As driverless vehicles continue to advance, several agencies in Nevada are forming bills that would govern the operation of computer-driven vehicles. Once enacted, these laws will impact the operation of driverless vehicles and the adjudication of accidents involving them. Personal injury lawyers in Las Vegas discuss the laws proposed.
The Agencies Developing Bills
Thus far, two agencies have developed proposals that will go before the Nevada Legislature. The Nevada Department of Motor Vehicles, of course, has been considering how to handle driverless vehicles for some time and has a proposal.
The Governor's Office of Economic Development also has a proposal. The Office of Economic Development’s interest stems from its role in luring businesses to Nevada. Driverless vehicles have major potential benefits for companies, so how the state addresses their operation will significantly impact the office’s ability to attract businesses.
Both proposals are set to be heard by the state legislature, which is expected to combine the two bills into one. Of course, changes may be made to either (or both) proposals once it's being discussed on the floor.
Two Primary Components in the Bills
While the bills are still in draft state and have many intricacies, there are two main components that account for a large portion of these proposals.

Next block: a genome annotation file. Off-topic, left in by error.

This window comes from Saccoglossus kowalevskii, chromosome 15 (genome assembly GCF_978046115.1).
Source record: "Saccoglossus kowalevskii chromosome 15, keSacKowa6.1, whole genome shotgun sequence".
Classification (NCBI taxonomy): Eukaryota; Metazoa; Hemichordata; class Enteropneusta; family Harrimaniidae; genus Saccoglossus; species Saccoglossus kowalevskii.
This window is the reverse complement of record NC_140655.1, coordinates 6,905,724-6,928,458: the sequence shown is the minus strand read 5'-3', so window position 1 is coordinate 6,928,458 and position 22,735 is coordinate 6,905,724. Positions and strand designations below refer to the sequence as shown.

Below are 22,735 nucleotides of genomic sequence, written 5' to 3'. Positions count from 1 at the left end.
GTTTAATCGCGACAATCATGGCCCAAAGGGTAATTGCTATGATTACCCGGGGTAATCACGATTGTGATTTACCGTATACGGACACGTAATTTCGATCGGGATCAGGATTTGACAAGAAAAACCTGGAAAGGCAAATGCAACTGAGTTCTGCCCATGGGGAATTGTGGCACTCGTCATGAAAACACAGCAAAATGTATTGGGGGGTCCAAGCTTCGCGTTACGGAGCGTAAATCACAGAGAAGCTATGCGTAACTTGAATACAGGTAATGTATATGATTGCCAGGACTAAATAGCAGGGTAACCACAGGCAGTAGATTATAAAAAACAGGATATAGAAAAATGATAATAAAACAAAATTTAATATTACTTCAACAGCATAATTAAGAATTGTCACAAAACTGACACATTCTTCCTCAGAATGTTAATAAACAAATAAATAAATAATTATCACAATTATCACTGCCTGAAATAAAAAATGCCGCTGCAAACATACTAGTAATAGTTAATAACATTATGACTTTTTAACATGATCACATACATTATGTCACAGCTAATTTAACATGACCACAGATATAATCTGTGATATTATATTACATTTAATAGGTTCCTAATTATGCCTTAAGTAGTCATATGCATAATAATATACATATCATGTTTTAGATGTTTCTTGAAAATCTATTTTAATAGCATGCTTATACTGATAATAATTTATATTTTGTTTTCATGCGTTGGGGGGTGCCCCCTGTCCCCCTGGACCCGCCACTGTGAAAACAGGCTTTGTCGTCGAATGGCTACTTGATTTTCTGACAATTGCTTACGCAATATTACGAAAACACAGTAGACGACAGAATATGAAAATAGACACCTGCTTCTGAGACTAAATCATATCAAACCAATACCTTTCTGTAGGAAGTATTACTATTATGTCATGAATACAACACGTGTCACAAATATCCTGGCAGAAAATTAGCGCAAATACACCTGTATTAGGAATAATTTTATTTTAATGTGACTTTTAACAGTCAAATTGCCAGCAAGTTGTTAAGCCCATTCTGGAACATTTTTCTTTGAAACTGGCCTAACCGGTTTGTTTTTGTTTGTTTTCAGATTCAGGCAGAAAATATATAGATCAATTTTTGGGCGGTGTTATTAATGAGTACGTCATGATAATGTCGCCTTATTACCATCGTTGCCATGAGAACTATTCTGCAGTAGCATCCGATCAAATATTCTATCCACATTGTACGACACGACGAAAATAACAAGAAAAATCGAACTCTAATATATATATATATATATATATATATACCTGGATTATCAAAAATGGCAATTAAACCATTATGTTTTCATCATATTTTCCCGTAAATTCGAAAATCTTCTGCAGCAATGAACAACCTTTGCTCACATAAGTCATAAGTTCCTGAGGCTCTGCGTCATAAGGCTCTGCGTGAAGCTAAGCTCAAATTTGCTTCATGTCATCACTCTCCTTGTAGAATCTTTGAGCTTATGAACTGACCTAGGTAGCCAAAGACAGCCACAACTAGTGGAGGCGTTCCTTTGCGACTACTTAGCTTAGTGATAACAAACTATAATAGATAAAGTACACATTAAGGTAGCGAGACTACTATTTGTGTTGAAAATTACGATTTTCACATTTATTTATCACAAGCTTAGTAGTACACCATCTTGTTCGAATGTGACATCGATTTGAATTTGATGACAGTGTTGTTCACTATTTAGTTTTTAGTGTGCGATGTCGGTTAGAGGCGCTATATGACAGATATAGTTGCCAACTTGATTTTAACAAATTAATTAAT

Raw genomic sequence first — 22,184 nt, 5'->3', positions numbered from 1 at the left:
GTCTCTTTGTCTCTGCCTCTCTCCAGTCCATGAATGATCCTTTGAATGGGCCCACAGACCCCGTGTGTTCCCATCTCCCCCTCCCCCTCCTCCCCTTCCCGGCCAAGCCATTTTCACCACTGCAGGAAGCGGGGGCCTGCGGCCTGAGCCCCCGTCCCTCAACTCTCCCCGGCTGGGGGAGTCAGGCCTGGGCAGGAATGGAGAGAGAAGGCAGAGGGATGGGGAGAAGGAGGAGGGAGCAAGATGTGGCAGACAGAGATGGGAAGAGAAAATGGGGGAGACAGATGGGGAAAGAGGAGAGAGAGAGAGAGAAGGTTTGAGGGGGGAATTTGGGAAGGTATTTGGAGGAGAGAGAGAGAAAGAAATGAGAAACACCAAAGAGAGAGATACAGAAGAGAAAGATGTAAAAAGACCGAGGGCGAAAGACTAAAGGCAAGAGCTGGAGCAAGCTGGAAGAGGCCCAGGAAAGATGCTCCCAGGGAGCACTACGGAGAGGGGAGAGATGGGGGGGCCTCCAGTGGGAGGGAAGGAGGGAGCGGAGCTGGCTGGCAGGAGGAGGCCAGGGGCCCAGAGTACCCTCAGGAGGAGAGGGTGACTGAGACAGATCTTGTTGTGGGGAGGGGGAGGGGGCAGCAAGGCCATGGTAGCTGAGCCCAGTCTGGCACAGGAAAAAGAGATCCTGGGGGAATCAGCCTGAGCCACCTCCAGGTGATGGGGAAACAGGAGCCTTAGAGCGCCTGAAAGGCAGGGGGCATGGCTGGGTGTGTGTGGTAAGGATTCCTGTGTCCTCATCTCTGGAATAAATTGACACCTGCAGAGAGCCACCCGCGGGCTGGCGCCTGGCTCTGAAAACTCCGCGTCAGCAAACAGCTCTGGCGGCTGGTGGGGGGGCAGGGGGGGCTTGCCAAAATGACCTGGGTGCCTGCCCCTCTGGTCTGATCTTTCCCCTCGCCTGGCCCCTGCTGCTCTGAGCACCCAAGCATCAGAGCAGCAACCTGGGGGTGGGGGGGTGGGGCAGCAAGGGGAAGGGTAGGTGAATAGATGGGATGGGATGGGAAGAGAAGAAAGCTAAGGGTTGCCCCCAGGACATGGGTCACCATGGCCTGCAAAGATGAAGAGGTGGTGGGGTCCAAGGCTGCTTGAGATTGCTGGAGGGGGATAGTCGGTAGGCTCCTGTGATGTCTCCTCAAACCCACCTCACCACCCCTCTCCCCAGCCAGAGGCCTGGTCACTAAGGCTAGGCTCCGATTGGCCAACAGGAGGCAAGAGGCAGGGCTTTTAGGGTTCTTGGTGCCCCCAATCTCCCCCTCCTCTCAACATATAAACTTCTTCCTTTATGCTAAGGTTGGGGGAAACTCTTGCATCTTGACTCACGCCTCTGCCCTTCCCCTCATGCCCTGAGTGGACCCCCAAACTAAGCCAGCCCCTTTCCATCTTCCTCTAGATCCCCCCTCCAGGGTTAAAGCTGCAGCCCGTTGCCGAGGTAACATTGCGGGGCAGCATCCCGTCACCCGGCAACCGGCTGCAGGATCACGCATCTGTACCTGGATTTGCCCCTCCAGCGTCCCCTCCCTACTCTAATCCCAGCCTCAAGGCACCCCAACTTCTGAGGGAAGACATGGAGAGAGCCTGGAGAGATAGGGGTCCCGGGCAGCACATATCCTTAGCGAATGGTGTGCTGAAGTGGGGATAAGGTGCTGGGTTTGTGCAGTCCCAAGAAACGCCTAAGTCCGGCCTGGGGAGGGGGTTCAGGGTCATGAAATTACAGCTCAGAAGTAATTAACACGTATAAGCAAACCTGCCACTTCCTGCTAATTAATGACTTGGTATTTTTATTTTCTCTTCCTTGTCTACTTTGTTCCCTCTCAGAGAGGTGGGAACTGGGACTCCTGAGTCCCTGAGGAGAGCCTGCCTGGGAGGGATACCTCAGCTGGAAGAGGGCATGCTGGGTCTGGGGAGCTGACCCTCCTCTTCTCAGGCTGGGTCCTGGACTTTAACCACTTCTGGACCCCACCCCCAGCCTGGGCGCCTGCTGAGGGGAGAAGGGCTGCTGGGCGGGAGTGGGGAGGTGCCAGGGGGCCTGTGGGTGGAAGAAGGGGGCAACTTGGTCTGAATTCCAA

First, manufacturers of computer-driven vehicles will likely be required to carry bonds worth at least $5 million if they want their vehicles to be tested or operated in the state. Making each manufacturer carry a large bond helps ensure they'll have funds available to pay claims if their vehicles malfunction and cause accidents. (Malfunctioning could include computer errors or other problems.)
Second, Nevada is expected to require that an actual person is ready to take control at a moment's notice. This is an imperfect system, as a person might not be quite as responsive as they would be if they were actively driving a vehicle. Nevertheless, having a person ready to take control is the best backup plan the State has thus far.
Personal Injury Lawyers in Las Vegas Who Are Following These Proposals
If you're injured in an auto accident involving a driverless (or computer-driven) vehicle, contact Greenman, Goldberg Raby & Martinez at 702-388-4476 for a free consultation. We're experienced personal injury lawyers in Las Vegas, and we're staying ahead of all developments related to computer-driven vehicles. Should you ever be hurt by a computer malfunction or other issue, we at GGRM will know how to investigate the accident, argue your case and apply any applicable new laws so they benefit you.